Ladybugs

Ladybugs

If, like me, you live in a pale colored house with an sunny, south-western aspect, you will always know that cold weather is not far away when, on warm fall days, you see ladybugs swarming all over the exterior, looking for somewhere to hunker down for the winter. That’s not to say that they limit themselves to light colors and a view of the countryside, but it seems certain ladybugs have a preference for such things when it comes to finding somewhere to hibernate. Native ladybugs prefer a natural habitat of plant material and logs, but it seems the Asian lady beetle is particularly drawn to houses as the horizontal stripes of siding resembles the patterns found on the rock faces of their natural environment. 

Apart from assuming that the ladybugs crawling over your house’s exterior are most likely non-native, there are ways to tell them apart (although being no expert, I’m not certain by any means!). Asian lady beetles tend to be larger, more elongated, and more orange rather than red in color. However, ladybugs come in several colors and patterns, so that isn’t foolproof. One of the easier ways to identify an Asian lady beetle is by looking at the markings on its thorax. If it shows a distinct M or W pattern, it’s an Asian lady beetle. 

I appreciate they are not particularly welcome in our homes, especially as when disturbed they will initiate a defense response of secreting an unpleasant smelling liquid, which unfortunately will also stain what it touches. They are not colored red for nothing—it is to signal to predators that they are unpalatable. In addition, the Asian lady beetle is more aggressive than the native ladybugs, and this bug will actually bite if provoked. Therefore, if you find yourself needing to deal with more than the odd one, the best way to remove them is with a vacuum cleaner. However, by ensuring that your window screens are in good repair, and there are no cracks in window frames or siding that they can get through will go a long way to remedying the problem.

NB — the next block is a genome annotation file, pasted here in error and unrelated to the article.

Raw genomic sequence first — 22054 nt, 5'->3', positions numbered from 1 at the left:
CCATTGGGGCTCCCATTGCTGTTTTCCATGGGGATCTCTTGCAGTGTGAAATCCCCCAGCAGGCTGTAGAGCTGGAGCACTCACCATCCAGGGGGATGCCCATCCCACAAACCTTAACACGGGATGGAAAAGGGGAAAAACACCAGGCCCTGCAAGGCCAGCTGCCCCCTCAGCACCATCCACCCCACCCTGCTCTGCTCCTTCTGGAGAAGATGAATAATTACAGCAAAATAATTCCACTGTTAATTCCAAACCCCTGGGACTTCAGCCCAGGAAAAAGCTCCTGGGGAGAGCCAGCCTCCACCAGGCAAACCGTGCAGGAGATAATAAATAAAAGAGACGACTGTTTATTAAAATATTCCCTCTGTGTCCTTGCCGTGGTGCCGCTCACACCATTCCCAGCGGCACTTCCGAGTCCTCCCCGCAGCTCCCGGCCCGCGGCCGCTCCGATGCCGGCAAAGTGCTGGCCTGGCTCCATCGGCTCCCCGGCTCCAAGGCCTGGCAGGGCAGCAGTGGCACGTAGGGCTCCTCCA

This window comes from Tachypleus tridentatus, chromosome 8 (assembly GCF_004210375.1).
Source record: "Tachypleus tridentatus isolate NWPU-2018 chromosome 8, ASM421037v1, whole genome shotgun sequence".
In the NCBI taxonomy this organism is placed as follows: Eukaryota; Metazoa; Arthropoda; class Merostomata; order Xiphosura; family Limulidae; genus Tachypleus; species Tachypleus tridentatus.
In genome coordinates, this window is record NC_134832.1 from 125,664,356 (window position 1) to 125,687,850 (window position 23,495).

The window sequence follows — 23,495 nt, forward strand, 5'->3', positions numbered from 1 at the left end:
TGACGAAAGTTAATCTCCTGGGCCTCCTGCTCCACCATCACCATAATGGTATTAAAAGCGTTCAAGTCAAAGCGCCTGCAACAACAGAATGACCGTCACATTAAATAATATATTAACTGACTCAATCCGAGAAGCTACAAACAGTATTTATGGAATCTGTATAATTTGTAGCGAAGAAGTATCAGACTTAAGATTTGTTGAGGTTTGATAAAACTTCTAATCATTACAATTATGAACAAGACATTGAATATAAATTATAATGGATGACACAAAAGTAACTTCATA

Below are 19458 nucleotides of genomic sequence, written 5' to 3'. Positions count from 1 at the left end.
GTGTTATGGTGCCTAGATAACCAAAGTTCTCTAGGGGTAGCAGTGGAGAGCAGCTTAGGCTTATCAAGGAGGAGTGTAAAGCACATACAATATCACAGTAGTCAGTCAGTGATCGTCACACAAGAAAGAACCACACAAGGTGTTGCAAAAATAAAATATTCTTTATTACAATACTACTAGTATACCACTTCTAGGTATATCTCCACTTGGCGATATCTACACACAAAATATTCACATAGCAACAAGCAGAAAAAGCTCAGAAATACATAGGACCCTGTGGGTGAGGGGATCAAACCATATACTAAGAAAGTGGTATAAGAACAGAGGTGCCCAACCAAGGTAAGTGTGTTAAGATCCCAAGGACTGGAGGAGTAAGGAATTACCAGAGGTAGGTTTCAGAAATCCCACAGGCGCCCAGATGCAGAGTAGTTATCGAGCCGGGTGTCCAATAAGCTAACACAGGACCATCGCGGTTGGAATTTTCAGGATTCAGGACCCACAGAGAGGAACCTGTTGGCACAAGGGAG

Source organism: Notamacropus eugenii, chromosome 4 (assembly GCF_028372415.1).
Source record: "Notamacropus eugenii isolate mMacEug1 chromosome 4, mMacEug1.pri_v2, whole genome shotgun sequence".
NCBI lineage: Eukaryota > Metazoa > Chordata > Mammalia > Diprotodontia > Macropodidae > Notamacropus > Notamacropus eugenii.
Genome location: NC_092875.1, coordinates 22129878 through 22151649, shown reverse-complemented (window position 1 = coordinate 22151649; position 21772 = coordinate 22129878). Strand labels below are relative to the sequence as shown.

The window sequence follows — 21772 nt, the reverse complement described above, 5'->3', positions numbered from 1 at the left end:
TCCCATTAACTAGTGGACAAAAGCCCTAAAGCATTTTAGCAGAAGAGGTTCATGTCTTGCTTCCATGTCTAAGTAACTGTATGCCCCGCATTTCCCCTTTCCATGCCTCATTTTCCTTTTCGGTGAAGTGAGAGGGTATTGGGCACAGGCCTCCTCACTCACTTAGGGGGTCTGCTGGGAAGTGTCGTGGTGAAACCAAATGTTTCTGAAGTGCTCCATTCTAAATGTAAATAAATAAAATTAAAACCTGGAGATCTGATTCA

If they tuck themselves into a few exterior nooks and crannies of your house, that’s fine, as regardless of species, all ladybugs voraciously devour aphids. And if you want to help our native ladybugs, providing them with natural hibernation material such as leaves, twigs and logs in out-of-the-way corners of your yard, as well as leaving a few perennials and grasses uncut until the spring is beneficial. 

Here’s hoping you just get to appreciate seeing these beneficial insects outdoors, in the knowledge that after six months or so of dormancy, they will awaken one more, starving hungry and ready to wage war on the pests that consume our favorite plants! And lastly, here’s a fun fact for you—the two spotted ladybug, Adalia bipunctata, which is the most common species of ladybug in the state, is officially the state insect of the Commonwealth of Massachusetts. 

And finally, Asian lady beetles are not the only insects that attempt to overwinter in our homes. 

For more information visit the University of Massachusetts at https://ag.umass.edu/landscape/fact-sheets/house-invaders 

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